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Updated on June 1, 2020

Pega’s goal is to have a high-quality, working system in the simplest, most rapid way possible. You can accomplish this by using tools and processes that improve and streamline the normal testing approach:

  • Test early and often
  • Involve business stakeholders; ensure you are focusing on outcomes
  • Focus your manual testing on what has changed
  • Use a Pega Express Test plan
  • Use automated testing tools; PegaUnit and PegaScenario (or a 3rd party alternative)
  • Use the Deployment Manager to support the DevOps pipeline (continuous integration and continuous delivery)

Your test team is likely to be a combination of business representatives and testing professionals that are familiar with industry-standard tools and approaches. Your test team will form an important part of the Scrum team. They will have been involved in the Prepare phase, when your Pega Express Test Plan will have been created. This plan helps you arrange your testing so that it is effective and efficient. The test team will also have been involved in the design of user stories, ensuring the Product Owner and business have set appropriate acceptance criteria, while also getting ready for testing.

Testing early and often ensures the discovery of small issues before these issues snowball into larger, more costly defects that are harder to fix and retest later on. This is why you test in sprint; to give feedback as early as possible. You should also involve business stakeholders in each phase of the project. From the beginning of the project, it is important to integrate end user representatives into the scrum team as scrum testers. End user representatives can identify issues quickly and will provide invaluable insights into how the application will achieve desired outcomes, making them ideal testers.

So what should you test and how? Firstly, you should test in a dedicated environment. During the sprint, user stories should be promoted from the development to the test environment. Each user story then needs to be tested to ensure it meets the acceptance criteria and the Definition of Done. User stories will be tested in-sprint manually and should focus on testing what has been configured rather than testing out‑of‑the‑box Pega functionality which has already been thoroughly tested e.g. there is no need to actively test Pega pulse.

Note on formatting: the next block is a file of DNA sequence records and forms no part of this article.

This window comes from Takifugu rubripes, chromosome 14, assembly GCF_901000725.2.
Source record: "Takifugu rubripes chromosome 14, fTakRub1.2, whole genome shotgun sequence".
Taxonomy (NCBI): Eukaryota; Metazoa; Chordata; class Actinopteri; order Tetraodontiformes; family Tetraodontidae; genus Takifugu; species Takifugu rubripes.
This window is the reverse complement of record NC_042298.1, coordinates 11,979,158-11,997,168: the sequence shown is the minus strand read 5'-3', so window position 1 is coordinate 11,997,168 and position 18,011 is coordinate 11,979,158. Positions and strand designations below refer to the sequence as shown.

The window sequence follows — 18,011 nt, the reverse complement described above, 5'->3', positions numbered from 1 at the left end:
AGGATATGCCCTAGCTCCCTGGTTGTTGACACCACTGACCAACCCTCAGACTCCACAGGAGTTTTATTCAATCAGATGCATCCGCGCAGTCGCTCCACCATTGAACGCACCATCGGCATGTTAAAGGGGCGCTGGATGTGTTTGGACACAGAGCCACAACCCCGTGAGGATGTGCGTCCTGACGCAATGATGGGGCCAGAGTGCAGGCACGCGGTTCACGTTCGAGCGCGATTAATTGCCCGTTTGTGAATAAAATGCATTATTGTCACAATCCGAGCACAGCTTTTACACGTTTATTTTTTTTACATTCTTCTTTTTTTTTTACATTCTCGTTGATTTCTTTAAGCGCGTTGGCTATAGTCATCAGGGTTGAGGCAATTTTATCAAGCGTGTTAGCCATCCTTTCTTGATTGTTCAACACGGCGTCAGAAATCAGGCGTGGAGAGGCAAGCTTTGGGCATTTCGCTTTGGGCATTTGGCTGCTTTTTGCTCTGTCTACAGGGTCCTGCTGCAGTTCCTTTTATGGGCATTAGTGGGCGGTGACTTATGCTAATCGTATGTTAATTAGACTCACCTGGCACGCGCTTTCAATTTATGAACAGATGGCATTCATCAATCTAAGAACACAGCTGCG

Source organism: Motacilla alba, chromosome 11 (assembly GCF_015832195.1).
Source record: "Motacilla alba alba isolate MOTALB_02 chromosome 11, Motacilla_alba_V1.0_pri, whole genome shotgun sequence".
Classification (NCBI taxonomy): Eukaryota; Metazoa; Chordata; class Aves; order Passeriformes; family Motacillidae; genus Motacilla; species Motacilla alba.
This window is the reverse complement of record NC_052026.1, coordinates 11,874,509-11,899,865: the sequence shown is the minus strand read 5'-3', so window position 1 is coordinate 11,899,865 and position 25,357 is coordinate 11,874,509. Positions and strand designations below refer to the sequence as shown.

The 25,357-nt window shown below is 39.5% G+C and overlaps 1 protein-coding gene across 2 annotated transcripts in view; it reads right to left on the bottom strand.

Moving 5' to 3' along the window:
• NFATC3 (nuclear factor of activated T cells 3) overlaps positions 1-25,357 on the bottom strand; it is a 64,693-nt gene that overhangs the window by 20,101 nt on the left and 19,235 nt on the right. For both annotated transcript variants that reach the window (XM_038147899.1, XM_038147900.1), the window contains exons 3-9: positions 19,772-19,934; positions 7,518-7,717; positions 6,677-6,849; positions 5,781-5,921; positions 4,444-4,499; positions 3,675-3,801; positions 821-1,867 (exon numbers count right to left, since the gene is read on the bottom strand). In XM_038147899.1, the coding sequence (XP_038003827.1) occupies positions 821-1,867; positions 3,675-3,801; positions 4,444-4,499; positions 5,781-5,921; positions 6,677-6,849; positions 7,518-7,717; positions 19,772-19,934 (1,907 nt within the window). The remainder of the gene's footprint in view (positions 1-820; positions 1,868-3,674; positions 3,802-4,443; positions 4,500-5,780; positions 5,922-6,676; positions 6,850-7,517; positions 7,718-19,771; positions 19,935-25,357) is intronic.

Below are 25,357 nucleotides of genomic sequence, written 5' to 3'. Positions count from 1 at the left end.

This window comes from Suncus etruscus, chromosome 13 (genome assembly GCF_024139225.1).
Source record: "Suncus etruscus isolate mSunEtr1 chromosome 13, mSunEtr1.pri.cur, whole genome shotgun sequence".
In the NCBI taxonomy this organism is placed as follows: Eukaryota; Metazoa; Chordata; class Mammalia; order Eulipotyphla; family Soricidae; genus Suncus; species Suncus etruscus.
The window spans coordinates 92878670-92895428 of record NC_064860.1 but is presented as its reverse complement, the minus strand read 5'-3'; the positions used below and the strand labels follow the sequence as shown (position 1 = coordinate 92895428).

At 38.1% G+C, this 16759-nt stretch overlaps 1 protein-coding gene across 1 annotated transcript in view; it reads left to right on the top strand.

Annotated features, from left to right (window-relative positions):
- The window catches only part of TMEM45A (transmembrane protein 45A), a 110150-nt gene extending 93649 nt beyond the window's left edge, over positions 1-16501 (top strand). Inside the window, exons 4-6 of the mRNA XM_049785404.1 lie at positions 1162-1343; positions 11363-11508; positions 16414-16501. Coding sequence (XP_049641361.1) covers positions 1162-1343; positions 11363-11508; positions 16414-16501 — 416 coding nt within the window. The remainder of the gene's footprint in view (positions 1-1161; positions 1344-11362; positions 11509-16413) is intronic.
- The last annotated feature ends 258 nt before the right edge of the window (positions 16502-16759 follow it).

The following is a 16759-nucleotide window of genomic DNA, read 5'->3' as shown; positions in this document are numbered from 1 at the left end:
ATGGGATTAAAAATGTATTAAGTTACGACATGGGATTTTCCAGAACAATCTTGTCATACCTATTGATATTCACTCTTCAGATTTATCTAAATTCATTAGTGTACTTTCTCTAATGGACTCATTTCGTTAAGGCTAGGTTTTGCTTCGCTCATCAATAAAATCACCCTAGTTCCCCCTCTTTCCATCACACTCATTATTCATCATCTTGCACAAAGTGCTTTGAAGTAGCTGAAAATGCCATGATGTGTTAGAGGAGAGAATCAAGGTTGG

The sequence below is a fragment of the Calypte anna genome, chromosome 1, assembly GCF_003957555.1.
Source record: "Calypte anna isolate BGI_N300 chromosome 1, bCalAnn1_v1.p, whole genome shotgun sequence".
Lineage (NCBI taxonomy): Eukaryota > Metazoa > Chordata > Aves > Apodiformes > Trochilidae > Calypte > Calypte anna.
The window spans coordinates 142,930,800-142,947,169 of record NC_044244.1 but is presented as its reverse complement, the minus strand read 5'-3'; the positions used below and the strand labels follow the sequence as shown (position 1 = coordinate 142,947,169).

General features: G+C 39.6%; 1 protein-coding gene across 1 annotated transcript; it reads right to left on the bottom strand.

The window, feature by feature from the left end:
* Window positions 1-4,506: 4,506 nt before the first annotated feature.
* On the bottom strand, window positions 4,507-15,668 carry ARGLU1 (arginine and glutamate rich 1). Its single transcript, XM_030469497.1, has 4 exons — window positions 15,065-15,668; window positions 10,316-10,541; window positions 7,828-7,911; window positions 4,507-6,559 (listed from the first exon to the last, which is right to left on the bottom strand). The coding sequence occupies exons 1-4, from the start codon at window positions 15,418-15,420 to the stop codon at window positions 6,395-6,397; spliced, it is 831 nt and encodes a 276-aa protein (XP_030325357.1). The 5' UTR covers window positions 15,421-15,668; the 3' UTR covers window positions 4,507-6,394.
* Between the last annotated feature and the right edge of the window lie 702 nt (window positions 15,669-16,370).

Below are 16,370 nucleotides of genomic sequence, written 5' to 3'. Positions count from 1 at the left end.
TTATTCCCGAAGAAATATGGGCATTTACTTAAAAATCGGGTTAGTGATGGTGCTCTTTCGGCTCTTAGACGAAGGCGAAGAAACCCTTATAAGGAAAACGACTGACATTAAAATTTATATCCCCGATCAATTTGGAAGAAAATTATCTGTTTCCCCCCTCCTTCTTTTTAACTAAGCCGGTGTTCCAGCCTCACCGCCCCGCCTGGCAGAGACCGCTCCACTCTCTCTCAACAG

Automated test tools should also be used to create test scripts during each sprint. Automation drives quality, ensures that any future regression is captured early, and will streamline testing in later phases. During configuration the developers will have created unit test rules (using PegaUnit) that can be run as part of the DevOps pipeline (CI/CD). During in-sprint testing, your test team should also create automated scenario tests using either Pega Scenario or a 3rd party tool. This is in addition to PegaUnit tests. During testing, defects should be raised immediately and fixed in-sprint or added to the next sprint if low priority. A daily triage should be setup to determine priority and severity.

Pega platform built-in tools will automate the running of test scripts from within Pega’s Deployment Manager, performing regression tests with minimal effort. This takes the focus off creating extensive script documentation and refocuses on test execution. The Application Dashboard provides a holistic view of the health of the application, giving you a snapshot of the guardrail score, test coverage as well as PegaUnit and Pega Scenario test results.

Finally, if you are in the last sprint of your first release or a major release, you should dedicate that sprint to hardening. You should not deliver any new user stories in the hardening sprint; instead, you will conduct performance, security and a final end to end user testing (usability testing) to ‘harden’ the application before it goes live. Hardening provides an opportunity to establish baselines for usefulness, efficiency, effectiveness, learnability and satisfaction. You can measure against this baseline during Adopt.

What happens next? Build is an iterative process. At the end of each sprint, if there is a user story that has not been fully tested, or high priority defects have not been fixed / retested, then the user story should be moved back to the product backlog for inclusion in a future sprint. Your next steps might be to deploy your new features to Production (using Deployment Manager) or you’ve just completed your hardening sprint, and now it’s time to go live and move into the Adopt phase.

The related content links below provide methods and tools to help you.

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